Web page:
Ursula Burns Proves That Even A Poor Black Girl Could Lead A Fortune 500 Company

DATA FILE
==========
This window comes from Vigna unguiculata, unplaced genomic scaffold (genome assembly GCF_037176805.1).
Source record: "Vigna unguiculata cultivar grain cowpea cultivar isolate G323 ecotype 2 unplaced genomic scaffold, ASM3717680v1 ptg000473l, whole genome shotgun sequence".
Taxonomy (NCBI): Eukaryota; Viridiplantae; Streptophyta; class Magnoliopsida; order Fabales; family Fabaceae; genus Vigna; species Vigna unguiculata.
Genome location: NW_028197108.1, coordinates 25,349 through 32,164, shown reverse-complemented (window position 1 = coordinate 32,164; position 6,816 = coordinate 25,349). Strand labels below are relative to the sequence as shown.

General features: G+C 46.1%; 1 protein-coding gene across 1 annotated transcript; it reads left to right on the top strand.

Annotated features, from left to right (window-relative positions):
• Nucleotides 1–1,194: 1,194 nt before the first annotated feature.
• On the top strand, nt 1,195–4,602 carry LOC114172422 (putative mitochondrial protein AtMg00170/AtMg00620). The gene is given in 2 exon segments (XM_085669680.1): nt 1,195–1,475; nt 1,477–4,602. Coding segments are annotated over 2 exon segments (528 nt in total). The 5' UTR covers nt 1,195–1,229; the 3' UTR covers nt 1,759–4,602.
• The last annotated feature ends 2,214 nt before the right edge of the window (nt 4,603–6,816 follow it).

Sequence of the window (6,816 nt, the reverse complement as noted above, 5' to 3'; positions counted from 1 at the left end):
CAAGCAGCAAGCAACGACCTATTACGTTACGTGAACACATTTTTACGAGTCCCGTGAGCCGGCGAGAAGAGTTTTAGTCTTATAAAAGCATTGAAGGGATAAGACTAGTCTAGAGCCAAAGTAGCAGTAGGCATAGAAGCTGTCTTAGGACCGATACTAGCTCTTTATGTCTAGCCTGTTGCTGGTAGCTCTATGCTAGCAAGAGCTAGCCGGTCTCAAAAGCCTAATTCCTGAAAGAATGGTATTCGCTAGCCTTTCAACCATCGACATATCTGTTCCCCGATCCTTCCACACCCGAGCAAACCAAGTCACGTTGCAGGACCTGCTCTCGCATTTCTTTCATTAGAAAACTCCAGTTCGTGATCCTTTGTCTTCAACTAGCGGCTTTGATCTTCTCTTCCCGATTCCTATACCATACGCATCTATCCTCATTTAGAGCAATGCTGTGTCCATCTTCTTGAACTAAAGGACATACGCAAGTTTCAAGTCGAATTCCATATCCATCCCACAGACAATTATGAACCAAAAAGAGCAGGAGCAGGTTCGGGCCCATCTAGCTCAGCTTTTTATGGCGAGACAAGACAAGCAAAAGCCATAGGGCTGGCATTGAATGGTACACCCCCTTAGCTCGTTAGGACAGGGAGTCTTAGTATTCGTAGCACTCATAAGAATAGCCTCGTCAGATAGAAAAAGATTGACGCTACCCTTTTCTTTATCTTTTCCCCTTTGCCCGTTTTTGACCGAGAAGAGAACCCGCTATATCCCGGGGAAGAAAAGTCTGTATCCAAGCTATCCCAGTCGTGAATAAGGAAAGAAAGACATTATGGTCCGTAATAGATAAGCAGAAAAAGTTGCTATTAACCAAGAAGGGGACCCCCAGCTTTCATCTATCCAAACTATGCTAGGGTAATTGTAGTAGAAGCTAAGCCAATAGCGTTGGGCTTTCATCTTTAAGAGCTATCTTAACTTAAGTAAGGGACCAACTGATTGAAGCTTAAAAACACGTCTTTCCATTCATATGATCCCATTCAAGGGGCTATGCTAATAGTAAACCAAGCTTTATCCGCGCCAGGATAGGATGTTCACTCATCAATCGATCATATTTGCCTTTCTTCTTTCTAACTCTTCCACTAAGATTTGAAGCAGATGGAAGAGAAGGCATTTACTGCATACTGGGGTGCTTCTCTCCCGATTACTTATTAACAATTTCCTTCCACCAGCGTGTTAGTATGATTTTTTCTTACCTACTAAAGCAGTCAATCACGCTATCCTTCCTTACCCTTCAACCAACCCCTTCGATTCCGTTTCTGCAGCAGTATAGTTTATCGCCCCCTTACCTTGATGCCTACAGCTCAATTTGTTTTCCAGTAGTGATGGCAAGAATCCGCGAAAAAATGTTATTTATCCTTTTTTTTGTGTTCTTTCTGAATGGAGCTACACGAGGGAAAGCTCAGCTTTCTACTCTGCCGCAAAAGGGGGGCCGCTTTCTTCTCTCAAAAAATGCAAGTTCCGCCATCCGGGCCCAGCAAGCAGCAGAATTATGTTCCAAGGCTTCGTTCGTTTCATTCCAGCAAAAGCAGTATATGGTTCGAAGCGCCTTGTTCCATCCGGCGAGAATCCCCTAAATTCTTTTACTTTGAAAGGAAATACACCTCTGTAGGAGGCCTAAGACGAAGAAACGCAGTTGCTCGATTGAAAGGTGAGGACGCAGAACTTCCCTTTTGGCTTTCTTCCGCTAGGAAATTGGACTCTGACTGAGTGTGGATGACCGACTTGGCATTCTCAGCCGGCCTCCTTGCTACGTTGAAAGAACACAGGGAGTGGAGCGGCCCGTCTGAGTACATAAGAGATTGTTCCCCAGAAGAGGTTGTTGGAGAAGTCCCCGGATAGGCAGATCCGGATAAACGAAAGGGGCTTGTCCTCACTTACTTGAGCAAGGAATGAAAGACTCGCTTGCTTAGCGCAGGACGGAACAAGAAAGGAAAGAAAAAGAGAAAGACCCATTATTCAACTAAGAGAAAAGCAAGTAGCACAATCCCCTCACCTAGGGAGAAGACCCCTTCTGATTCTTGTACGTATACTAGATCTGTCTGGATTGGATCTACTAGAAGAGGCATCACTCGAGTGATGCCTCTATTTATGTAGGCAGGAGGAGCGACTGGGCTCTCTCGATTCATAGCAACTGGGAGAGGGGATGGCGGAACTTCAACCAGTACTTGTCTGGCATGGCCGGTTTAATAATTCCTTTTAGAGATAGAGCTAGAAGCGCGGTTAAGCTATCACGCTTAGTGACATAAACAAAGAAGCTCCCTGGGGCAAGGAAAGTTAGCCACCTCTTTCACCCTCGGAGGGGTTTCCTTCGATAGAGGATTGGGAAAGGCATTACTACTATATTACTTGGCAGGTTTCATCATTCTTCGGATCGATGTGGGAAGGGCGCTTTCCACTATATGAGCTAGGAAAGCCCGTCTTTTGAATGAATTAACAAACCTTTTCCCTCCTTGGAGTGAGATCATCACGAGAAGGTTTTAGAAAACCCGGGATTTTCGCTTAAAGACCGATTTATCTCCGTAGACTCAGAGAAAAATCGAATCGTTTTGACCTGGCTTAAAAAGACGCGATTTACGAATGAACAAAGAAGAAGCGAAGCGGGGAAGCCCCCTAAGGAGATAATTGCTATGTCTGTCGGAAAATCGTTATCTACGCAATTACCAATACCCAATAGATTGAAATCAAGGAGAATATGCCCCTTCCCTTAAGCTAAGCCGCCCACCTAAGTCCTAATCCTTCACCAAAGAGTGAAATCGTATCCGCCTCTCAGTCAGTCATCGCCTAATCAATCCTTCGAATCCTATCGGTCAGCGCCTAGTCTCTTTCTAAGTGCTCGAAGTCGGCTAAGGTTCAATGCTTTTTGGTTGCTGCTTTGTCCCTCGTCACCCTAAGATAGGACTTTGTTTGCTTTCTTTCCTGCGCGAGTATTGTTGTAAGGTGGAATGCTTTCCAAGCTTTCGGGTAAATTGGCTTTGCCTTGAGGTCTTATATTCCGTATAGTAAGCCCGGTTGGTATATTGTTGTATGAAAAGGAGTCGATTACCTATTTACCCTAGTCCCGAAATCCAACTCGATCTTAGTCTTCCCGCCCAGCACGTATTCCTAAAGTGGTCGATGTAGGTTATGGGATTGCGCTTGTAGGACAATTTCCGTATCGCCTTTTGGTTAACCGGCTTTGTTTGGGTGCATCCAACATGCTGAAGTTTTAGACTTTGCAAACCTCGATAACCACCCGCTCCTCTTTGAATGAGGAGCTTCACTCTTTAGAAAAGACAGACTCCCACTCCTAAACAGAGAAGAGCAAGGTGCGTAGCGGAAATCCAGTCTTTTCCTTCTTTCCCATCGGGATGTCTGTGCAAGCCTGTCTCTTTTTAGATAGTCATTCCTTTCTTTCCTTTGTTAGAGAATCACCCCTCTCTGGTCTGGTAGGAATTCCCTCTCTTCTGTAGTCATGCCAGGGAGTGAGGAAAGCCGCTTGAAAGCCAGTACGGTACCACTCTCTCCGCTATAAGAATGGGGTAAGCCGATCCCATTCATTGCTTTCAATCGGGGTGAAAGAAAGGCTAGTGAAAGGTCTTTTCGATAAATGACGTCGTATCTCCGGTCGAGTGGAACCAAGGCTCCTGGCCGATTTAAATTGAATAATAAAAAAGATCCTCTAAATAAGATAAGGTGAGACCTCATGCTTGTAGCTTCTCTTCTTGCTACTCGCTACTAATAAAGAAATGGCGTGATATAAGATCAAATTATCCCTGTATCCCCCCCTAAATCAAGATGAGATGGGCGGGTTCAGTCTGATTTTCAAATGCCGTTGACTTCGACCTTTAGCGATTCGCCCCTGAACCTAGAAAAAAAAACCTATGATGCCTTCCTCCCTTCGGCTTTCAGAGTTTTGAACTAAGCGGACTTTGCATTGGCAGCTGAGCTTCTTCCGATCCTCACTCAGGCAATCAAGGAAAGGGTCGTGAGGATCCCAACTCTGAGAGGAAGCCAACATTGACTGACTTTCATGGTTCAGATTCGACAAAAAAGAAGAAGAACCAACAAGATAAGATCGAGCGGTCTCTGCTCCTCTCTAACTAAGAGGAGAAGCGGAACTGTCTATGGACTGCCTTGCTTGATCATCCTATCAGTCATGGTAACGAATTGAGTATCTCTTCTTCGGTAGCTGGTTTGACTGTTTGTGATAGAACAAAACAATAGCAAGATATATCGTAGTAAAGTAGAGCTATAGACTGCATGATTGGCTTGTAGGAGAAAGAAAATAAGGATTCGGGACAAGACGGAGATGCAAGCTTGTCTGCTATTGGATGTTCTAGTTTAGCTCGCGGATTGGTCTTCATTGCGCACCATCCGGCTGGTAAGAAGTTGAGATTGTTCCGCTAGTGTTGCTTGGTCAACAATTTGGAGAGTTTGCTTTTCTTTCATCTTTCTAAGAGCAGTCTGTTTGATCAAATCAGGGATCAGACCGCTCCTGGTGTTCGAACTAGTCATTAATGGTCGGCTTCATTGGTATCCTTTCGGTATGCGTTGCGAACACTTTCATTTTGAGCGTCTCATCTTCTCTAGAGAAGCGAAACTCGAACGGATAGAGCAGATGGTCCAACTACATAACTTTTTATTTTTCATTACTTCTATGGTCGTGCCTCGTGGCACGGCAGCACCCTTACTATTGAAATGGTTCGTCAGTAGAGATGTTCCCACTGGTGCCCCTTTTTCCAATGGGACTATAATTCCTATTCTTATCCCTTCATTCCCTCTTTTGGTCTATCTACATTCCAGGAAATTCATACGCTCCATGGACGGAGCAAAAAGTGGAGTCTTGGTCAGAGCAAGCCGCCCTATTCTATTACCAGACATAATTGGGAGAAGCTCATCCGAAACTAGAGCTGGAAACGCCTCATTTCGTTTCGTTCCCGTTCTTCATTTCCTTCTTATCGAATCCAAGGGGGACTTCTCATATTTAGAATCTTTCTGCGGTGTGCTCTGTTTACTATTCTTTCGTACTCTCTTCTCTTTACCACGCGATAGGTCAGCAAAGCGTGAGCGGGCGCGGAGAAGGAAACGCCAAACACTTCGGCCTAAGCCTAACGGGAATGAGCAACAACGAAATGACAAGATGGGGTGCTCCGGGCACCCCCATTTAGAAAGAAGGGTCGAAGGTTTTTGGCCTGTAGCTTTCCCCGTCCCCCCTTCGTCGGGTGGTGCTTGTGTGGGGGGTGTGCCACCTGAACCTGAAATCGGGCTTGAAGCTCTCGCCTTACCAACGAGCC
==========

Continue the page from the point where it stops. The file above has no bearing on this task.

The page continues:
As a child, Ursula Burns was told she had three things against her — she was Black, she was a woman and she was poor. Thirty years later, she became the first African American woman to lead a Fortune 500 company. Burns was raised in a public housing project in the Lower East Side of Manhattan. Her mom, a constant pillar of support, reminded her that where she was didn’t define who she was. Burns dreamed of being an engineer — and after getting a scholarship to the Polytechnic Institute of New York University [now the New York University Tandon School of Engineering], she got a bachelor’s in mechanical engineering in 1980.


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